Educating all key stakeholders is key. Selma Ben Rajeb, senior manager of technology strategy and advisory at Accenture, argues that without educating employees properly, IT sustainability initiatives won't succeed. She suggests that businesses should "get the best  … sustainable technology … [teach teams] some best practices, [and] … implement initiatives that can make their life easier while doing their job in a sustainable way." This approach enhances environmental impact while driving wider business success.

Once sustainability goals are aligned with stakeholders, IT leaders can focus on implementing specific initiatives that reduce environmental footprint. Three critical areas for prioritizing sustainable IT practices are procurement, e-waste management and cloud architecture strategies.

Sustainable procurement, cloud migration and e-waste

  • Procurement. IT leaders should prioritize vendors adhering to environmental standards supporting their sustainability objectives. Potential vendors' environmental policies, carbon footprint and sustainability certifications/commitments must be thoroughly evaluated before procurement decisions.
  • E-waste. Less than 20% of all e-waste is formally recycled, according to the UN Environment Programme Report "The growing footprint of digitization." A comprehensive e-waste strategy with certified recyclers and take-back programs is needed for secure, environmentally responsible disposal or refurbishment of obsolete IT assets.
  • Cloud migration. The potential for sustainability in the cloud is immense. Yet unlocking its green benefits requires a conscious strategy. Identify carbon-conscious providers by looking at power usage effectiveness, renewable energy use and transparent environmental reporting practices. Resource usage can be optimized further to reduce the cloud footprint. Consider right-sizing instances, eliminating idle resources and enhancing network operations efficiency.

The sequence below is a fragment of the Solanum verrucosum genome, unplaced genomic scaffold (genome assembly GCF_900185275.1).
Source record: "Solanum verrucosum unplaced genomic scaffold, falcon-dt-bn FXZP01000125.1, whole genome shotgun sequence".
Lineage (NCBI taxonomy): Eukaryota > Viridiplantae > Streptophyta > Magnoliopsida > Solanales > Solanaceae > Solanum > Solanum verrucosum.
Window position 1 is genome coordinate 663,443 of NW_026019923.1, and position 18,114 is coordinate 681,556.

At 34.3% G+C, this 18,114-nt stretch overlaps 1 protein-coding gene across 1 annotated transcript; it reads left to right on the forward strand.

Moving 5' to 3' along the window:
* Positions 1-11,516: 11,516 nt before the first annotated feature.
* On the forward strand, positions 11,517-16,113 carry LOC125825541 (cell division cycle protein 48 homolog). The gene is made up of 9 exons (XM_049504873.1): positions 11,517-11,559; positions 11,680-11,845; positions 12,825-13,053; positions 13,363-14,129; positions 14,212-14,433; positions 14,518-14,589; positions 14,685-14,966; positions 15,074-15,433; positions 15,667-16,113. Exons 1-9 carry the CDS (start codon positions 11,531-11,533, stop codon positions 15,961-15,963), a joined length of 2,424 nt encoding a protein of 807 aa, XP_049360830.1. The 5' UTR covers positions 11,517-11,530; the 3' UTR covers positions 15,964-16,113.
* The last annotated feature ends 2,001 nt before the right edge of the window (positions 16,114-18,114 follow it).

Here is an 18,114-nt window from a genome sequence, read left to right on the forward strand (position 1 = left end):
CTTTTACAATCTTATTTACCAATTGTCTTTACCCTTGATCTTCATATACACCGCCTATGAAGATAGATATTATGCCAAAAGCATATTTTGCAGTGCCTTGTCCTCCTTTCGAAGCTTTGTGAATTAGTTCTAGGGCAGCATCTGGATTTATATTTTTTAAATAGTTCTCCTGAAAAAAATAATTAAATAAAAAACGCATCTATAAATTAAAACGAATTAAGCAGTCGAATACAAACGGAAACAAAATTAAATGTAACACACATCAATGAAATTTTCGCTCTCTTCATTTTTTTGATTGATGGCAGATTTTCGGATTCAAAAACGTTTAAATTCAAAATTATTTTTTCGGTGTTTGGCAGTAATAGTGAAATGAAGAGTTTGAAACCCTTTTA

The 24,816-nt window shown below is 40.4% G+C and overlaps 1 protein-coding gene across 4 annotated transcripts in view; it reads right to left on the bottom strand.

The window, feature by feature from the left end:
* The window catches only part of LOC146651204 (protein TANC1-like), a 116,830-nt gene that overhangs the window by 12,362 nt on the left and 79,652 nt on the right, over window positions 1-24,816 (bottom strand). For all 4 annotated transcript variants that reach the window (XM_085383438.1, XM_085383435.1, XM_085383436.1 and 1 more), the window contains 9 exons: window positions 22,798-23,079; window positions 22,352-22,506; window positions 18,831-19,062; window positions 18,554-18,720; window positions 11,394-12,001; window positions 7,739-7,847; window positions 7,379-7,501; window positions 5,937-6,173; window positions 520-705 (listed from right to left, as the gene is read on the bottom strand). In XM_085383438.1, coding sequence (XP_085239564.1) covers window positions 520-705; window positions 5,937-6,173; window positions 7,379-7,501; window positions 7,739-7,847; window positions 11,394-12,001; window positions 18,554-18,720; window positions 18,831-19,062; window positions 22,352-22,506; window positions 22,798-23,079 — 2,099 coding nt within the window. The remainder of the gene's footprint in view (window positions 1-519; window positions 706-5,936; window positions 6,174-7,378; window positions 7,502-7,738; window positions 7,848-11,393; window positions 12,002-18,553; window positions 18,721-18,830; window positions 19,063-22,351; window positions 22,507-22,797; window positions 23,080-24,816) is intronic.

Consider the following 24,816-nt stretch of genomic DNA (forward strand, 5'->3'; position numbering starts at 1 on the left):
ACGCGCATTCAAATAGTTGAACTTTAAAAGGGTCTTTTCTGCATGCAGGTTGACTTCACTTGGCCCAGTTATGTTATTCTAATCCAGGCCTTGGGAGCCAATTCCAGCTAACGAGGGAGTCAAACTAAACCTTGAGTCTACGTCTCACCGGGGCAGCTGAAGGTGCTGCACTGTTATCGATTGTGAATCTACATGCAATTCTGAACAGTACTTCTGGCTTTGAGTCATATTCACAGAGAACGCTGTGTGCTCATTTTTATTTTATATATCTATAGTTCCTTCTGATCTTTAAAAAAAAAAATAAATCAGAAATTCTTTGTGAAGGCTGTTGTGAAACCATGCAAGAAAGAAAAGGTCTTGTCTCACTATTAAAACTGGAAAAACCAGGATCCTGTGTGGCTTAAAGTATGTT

When it comes to sustainable IT procurement, Vincent Amanyi, founder of Boleaum Inc., argues that it's "not just getting to the end of the solution that is the solution." Instead, he argues that businesses should "make sure every embedded piece across the interface of a solution [has a] defined and a proportionate consideration of ... the environment."

Sustainable procurement, cloud and e-waste practices are not quick fixes. Their implementation is an ongoing journey, not a one-time effort. Long-term environmental responsibility and business resilience require a culture of continuous improvement.

Continuous improvement and realignment

Establishing sustainability is an ongoing process, not a once-and-done initiative. It involves continuous monitoring of performance, iteration and consistent stakeholder communication. Appoint representatives to evaluate emerging best practices and understand new technologies to allow for further reduction of your IT's environmental footprint over time.

Are you looking for more insights on how to go about designing an IT sustainability initiative that works in the long term? Check out TechTarget's 2024 Achieving Sustainability Goals for numerous presentations and talks providing in-depth guidance to help you through your sustainability journey, from laying a solid foundation for IT sustainability to leveraging business intelligence to achieve ESG initiatives and greening your cloud infrastructure.

Key presentations from the event include the following:

Viewers can continue tuning into the BrightTALK platform for more compelling summits covering data security, enterprise applications, AI strategy and many other subject matter areas to improve your IT environment.

Ana Salom-Boira is an editorial manager within TechTarget's Editorial Summits team. She also produces and hosts the podcast series Tech Beyond the Hype, which explores how emerging technologies and the latest business trends are shaping the future of work.